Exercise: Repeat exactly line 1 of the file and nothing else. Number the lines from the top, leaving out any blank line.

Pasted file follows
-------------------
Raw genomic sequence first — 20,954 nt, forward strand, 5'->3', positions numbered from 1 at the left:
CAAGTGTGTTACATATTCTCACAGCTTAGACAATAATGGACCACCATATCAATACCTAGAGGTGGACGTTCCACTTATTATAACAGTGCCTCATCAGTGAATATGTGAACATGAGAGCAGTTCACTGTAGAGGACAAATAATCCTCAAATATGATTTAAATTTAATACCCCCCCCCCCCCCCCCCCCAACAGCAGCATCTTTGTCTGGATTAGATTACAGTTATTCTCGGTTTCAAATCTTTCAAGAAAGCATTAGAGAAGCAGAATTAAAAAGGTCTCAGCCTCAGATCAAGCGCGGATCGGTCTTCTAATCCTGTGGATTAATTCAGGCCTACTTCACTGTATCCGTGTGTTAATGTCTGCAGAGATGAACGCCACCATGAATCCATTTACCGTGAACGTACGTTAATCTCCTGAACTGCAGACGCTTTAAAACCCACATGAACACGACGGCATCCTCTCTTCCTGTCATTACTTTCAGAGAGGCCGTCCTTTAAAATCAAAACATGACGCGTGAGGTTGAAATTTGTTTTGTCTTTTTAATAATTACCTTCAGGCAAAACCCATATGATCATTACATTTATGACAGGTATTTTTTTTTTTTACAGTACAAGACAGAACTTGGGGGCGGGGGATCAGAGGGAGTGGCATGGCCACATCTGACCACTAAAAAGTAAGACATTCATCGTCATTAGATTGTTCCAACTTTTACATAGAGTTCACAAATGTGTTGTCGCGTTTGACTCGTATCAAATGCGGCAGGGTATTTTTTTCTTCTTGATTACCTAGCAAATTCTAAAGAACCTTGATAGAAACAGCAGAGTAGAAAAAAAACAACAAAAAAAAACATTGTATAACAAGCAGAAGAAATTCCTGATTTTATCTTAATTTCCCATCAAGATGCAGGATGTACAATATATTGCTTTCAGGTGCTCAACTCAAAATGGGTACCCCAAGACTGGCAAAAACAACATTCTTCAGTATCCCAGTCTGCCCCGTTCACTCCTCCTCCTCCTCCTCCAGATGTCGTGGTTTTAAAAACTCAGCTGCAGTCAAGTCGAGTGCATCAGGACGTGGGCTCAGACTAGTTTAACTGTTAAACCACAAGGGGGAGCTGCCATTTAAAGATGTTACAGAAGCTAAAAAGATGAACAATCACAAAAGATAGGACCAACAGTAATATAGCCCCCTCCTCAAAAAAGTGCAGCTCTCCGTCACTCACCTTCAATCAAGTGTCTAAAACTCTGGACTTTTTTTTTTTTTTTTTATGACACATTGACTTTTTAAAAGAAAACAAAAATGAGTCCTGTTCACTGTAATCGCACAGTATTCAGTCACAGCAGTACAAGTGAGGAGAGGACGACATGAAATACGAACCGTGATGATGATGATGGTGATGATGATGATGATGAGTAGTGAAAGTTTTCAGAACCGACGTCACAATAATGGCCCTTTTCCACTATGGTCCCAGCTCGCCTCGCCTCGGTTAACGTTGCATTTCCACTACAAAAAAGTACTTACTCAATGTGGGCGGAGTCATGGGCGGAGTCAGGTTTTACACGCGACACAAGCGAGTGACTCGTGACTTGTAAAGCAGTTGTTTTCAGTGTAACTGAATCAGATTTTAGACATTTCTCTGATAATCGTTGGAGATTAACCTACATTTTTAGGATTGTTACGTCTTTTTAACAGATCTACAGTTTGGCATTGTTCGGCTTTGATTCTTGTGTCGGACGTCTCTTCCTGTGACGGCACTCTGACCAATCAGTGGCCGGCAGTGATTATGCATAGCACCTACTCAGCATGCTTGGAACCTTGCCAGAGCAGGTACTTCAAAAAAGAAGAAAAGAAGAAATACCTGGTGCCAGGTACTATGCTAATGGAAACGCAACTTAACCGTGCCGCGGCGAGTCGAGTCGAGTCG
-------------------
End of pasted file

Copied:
Raw genomic sequence first — 20,954 nt, forward strand, 5'->3', positions numbered from 1 at the left: